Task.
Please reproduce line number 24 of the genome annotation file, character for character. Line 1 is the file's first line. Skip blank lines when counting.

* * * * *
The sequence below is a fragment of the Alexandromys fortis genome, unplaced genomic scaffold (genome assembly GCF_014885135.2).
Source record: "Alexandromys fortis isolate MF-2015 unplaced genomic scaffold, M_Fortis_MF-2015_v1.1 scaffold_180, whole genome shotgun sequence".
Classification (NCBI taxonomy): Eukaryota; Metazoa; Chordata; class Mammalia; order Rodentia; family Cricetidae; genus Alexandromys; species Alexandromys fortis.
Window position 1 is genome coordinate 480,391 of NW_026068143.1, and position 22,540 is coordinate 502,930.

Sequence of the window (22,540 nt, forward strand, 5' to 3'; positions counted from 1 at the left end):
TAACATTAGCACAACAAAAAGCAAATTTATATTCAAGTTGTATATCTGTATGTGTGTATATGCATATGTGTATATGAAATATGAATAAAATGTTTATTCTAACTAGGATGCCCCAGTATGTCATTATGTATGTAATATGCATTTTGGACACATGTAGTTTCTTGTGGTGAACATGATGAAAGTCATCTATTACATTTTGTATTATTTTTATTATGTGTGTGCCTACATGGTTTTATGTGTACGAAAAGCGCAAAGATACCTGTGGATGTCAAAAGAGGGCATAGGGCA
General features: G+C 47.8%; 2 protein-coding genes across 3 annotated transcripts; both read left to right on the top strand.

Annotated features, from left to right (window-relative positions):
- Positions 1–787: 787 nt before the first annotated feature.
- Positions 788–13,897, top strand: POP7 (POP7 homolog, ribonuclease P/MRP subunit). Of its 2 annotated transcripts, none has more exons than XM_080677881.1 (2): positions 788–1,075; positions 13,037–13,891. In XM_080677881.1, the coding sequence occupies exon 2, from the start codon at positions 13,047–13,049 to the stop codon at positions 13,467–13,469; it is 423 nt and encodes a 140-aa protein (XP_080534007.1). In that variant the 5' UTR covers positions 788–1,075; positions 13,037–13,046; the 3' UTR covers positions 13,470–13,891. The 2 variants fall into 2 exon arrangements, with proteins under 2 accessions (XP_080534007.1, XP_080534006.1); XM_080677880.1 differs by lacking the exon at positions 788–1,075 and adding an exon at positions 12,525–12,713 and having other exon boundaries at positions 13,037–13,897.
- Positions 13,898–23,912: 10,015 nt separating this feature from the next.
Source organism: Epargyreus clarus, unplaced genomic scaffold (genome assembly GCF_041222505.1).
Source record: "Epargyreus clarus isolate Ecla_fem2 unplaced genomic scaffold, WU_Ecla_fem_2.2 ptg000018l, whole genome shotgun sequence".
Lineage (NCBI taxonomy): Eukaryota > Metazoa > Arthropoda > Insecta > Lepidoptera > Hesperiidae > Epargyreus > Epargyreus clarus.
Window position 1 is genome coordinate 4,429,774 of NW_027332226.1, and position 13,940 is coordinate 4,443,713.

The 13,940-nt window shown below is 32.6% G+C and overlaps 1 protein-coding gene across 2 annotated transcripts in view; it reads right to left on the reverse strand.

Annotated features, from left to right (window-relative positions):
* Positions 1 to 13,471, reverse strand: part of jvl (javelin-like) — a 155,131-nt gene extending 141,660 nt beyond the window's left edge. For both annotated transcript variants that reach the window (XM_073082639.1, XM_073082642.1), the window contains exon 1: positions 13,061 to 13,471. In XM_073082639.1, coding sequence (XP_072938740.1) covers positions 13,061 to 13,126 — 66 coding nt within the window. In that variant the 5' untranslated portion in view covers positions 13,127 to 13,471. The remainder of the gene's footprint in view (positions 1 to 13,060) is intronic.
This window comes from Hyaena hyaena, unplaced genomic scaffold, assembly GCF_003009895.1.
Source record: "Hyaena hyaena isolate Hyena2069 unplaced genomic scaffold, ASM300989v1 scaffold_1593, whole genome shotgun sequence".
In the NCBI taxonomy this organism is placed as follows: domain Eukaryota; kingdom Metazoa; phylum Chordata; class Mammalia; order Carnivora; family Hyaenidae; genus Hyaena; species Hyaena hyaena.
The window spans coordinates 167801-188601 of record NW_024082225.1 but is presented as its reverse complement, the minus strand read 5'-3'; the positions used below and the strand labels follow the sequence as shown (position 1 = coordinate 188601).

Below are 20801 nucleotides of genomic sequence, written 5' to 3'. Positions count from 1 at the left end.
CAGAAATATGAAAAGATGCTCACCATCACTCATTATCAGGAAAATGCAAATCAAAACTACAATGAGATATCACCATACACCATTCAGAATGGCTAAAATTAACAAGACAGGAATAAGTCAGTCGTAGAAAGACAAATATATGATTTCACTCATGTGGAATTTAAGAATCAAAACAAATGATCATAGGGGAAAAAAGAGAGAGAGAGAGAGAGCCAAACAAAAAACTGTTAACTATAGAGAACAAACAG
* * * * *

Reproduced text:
CAGAAATATGAAAAGATGCTCACCATCACTCATTATCAGGAAAATGCAAATCAAAACTACAATGAGATATCACCATACACCATTCAGAATGGCTAAAATTAACAAGACAGGAATAAGTCAGTCGTAGAAAGACAAATATATGATTTCACTCATGTGGAATTTAAGAATCAAAACAAATGATCATAGGGGAAAAAAGAGAGAGAGAGAGAGAGCCAAACAAAAAACTGTTAACTATAGAGAACAAACAG